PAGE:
In 2008, the federal response to the financial crisis provided hundreds of billions of dollars in a bailout with virtually no conditions. The results for Wall Street were tremendous – a quick return to profitability, large executive compensation packages, major stock buy-back programs, and more.

 

For working families, the results were unacceptable. For years after the crisis, American families struggled to return to financial stability, and many still have not. Workers lost jobs, hard-earned pensions, benefits, and homes, and never fully recovered.

 

Now, faced with an unprecedented economic crisis unleashed the Administration’s failed response to COVID-19, millions are concerned that they will once again be left behind.

 

The taxpayer protections for corporate bailout funds included in the Coronavirus Aid, Relief, and Economic Security (CARES) Act do not go far enough, but the legislation does take steps to correct some of the mistakes made in 2008 by ensuring that relief to corporations comes with minimal guardrails.

 

The CARES Act was signed into law on March 27 and required recipients of direct loans  from Federal Reserve programs or facilities to agree to suspend stock buybacks for the life of the loan, plus one year; stop dividends and other capital distributions for the life of the loan, plus one year; and restrict pay increases for corporate officers (and reduces overall pay for the highest-paid CEOs) until one year after the loan is repaid.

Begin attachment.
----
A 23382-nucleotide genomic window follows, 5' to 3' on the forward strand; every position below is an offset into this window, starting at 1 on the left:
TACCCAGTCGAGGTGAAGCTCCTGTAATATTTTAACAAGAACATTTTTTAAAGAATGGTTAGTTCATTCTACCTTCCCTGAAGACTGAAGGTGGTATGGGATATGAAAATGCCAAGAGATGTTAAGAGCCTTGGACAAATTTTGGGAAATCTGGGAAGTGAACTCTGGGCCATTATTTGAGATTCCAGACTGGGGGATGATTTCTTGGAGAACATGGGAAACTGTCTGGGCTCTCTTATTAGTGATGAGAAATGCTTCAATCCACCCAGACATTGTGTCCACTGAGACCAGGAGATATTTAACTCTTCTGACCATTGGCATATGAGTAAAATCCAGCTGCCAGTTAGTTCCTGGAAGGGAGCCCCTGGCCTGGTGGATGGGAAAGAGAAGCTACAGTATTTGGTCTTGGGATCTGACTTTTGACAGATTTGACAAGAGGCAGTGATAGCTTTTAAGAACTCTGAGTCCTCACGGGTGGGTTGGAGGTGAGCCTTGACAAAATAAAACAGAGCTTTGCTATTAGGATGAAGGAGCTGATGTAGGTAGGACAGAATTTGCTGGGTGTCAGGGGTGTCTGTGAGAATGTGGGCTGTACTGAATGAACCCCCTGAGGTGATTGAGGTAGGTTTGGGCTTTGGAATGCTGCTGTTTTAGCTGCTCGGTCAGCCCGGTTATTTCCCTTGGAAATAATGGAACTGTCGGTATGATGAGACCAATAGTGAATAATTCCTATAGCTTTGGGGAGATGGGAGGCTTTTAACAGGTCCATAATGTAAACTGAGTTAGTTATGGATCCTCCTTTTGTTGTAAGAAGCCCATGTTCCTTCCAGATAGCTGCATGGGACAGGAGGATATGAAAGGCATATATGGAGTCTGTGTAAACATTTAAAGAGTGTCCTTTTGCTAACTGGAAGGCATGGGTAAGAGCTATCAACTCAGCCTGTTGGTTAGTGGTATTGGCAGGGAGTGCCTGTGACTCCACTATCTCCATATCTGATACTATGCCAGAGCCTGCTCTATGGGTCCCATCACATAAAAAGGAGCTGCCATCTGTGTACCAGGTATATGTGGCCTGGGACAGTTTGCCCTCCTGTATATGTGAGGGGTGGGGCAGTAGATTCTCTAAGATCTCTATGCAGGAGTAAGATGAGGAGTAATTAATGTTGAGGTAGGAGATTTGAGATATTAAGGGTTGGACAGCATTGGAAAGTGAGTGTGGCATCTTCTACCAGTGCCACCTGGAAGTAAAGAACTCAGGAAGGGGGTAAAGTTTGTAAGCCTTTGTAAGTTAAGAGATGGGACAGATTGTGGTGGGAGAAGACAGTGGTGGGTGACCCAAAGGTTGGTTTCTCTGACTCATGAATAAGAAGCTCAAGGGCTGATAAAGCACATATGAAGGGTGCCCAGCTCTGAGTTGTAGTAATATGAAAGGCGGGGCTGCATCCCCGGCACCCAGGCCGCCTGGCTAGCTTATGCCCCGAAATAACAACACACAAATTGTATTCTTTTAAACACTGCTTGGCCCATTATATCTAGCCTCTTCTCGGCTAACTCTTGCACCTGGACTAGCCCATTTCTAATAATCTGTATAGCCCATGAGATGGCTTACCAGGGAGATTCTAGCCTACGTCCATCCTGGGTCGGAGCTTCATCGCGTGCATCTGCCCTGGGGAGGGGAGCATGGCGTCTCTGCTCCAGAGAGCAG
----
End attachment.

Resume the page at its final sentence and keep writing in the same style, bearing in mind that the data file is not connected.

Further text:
Before the CARES Act was passed into law, on March 23, 2020, the Federal Reserve unveiled the PMCCF program offering both direct loans and bond purchases to corporations. On April 9, two weeks after the new restrictions in CARES went into effect, the Fed modified the PMCCF to exclude direct lending, thereby ensuring that large corporations will be able to access taxpayer funding without any strings attached. The Fed did not provide any explanation for the removal of the direct lending from the facility – but the functional effect appears to create a loophole that allows corporations to accept Federal Reserve loans without requiring that they abide by the CARES Act requirements put in place by Congress and the President.

 

Without these guardrails, we are concerned that this aid will result in massive giveaways with no accountability or protections for workers or taxpayers. To the extent that the Federal Reserve considers assistance to particular corporations, we seek some accountability rather than a blank check. To that end, we urge you to ensure that Primary Market Corporate Credit Facility program terms include appropriate constraints for those corporations accepting taxpayer funding, including at the very least:

 

  • Tax dollars must not be used to reward wealthy shareholders and executives. No stock buybacks, dividends, or executive bonuses until federal funds are repaid in full.
  • Tax dollars must not be used to fuel out of control CEO-to-worker pay ratios. To ensure these funds should be used to support workers and not line the pockets of corporate executives and officers, there should be a cap on executive compensation for companies that accept bailout money.
  • Workers must come first. Corporations must use federal assistance to maintain their payrolls without implementing concessions on wages, hours, or benefits. Workers and collective bargaining agreements must be protected in the case of bankruptcy, no funds should be used for anti-union campaigns or to undermine collective bargaining efforts, and all companies receiving aid should guarantee a $15 minimum wage for all workers, contractors, and subcontractors no later than January 1, 2021.  
  • Workers must have a seat at the table. Corporate recipients of public assistance must reserve at least one seat on their board for a representative elected by workers.